Molecular orientation behavior of poly (vinyl chloride) as influenced by the nanoparticles and plasticizer during uniaxial film stretching in the rubbery stage
The structural evolution during uniaxial stretching of poly(vinyl chloride) films was studied using our real time spectral birefringence stretching machine. The effect of clay loading and the amount of plasticizer as well as the rate effects on the birefringence development and true mechanical response are presented with a final model summarizing the molecular phenomena during stretching. Mechano-optical studies revealed that birefringence correlated with mechanical response (stress, strain, work) nonlinearly. This was primarily attributed to the preexisting strong network of largely amorphous chains connected via small crystallites that act as physical crosslinking points. These crystallites are not easily destroyed during the high-speed stretching process as evidenced from the birefringence–true strain curves along with the X-ray crystallinity measurements. At high speeds, the amorphous chains do not have enough time to relax and hence attain higher orientation levels. The crystallites, however, orient more efficiently when stretched at slow speeds. Apparently, some relaxation of the surrounding amorphous chains helps rotate the crystallites in the stretching direction. Overall birefringence is higher at high stretching speeds for a given true strain value. When the nanoparticles are incorporated, the orientation levels are increased significantly for both the crystalline and amorphous phases. Nanoplatelets increase the continuity of the network because they have strong interaction with the amorphous chains and/or crystallites. This in turn helps transfer the local stresses to the attached chains and increase the orientation levels of the chains.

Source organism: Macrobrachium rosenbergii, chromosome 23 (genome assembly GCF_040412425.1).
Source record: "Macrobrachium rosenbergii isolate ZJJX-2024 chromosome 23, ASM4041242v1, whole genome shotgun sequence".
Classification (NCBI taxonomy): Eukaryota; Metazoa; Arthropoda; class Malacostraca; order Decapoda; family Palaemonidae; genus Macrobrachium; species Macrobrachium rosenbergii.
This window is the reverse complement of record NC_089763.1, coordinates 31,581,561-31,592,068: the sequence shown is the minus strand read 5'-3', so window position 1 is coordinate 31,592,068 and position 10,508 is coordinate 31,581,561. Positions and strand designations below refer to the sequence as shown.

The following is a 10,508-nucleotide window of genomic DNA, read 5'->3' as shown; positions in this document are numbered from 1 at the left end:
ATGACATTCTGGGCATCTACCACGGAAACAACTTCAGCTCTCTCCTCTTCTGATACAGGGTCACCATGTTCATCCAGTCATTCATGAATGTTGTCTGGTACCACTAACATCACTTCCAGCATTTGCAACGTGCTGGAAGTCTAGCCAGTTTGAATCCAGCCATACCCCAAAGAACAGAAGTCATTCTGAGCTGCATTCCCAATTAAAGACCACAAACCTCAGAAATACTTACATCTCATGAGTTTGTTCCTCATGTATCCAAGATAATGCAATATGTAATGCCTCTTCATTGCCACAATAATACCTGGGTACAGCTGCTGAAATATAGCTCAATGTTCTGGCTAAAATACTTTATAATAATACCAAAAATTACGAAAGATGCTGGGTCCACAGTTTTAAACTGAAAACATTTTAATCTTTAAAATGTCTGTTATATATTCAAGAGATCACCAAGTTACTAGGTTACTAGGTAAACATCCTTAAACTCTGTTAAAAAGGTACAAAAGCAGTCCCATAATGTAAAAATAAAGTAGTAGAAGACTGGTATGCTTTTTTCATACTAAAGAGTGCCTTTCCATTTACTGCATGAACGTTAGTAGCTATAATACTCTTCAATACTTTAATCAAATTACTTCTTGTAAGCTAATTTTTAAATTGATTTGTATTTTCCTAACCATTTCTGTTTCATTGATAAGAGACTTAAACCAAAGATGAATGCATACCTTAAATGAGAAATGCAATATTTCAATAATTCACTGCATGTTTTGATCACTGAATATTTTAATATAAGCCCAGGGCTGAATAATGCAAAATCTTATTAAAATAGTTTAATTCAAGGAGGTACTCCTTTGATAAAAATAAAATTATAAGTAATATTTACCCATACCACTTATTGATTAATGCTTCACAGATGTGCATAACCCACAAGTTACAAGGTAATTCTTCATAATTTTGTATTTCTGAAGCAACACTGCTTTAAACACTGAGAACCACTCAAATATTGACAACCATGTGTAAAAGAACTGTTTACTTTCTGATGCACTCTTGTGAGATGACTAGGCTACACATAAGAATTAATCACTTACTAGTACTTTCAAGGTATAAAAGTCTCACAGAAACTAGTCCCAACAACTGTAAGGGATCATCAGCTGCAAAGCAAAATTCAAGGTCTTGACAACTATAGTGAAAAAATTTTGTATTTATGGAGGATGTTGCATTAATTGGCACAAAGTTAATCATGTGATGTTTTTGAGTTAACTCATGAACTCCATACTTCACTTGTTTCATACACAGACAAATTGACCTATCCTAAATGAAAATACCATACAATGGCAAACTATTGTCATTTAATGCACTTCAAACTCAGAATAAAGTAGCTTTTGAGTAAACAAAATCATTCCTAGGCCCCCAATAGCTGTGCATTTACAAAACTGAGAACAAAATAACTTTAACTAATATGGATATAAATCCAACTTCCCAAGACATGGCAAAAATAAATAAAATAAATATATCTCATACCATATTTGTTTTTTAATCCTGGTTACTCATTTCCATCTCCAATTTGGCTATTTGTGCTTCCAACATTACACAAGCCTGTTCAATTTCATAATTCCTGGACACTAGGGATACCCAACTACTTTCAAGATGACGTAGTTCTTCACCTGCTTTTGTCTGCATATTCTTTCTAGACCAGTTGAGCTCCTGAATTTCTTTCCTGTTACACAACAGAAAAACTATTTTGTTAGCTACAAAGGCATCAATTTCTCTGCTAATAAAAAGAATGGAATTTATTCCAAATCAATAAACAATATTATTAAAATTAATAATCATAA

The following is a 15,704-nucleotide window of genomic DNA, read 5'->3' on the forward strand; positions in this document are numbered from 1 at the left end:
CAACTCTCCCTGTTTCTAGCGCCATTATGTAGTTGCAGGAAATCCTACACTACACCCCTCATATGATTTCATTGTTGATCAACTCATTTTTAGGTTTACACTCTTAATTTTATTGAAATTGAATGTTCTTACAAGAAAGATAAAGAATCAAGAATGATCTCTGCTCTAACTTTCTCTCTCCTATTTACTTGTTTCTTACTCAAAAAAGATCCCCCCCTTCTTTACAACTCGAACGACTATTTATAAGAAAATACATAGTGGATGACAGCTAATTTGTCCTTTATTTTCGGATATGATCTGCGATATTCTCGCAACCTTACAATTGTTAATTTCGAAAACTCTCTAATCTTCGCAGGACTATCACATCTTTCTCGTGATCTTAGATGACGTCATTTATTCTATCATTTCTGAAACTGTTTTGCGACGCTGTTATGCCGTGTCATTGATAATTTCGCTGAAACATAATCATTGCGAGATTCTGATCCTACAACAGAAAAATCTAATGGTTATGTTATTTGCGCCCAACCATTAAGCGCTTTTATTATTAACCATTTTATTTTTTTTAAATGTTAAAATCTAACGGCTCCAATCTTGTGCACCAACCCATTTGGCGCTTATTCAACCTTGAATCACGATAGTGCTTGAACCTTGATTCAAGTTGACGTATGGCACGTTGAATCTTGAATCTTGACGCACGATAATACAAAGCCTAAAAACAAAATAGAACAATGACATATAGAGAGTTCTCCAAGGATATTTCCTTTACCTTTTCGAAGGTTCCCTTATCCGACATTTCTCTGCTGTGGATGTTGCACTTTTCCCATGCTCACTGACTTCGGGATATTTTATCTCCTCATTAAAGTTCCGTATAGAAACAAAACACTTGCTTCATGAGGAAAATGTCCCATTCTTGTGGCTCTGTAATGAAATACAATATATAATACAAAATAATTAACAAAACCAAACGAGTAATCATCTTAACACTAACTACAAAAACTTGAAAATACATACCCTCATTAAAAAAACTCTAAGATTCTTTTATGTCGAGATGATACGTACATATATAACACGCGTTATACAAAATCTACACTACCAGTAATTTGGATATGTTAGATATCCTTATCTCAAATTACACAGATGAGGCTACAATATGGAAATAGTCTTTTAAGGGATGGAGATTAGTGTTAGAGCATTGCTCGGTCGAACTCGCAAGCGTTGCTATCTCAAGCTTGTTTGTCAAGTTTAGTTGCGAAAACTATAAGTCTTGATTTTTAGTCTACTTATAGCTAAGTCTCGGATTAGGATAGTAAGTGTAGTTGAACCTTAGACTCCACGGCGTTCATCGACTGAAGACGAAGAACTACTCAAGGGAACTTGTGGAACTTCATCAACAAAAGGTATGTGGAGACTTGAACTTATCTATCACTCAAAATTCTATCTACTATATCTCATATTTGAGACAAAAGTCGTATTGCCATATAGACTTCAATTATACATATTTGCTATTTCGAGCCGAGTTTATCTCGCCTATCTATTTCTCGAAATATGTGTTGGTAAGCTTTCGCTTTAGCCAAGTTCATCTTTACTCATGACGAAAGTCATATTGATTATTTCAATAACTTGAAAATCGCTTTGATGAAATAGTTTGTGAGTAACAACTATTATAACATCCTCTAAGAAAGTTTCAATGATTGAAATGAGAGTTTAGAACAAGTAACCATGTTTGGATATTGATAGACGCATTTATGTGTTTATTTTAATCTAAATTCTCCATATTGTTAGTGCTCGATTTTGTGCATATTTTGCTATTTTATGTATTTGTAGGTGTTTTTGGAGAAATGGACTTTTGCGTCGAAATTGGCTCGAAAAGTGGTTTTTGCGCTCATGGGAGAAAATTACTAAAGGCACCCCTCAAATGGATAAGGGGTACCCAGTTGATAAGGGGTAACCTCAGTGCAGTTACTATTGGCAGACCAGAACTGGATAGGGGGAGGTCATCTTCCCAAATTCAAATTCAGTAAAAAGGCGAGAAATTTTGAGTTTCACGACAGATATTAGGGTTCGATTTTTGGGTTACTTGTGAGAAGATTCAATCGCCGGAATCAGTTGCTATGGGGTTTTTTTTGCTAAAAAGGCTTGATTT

Journal of Polymer Science Part B: Polymer Physics
Yalcin, Baris and Cakmak, Mukerrem, "Molecular orientation behavior of poly (vinyl chloride) as influenced by the nanoparticles and plasticizer during uniaxial film stretching in the rubbery stage" (2005). Polymer Engineering Faculty Research. 292.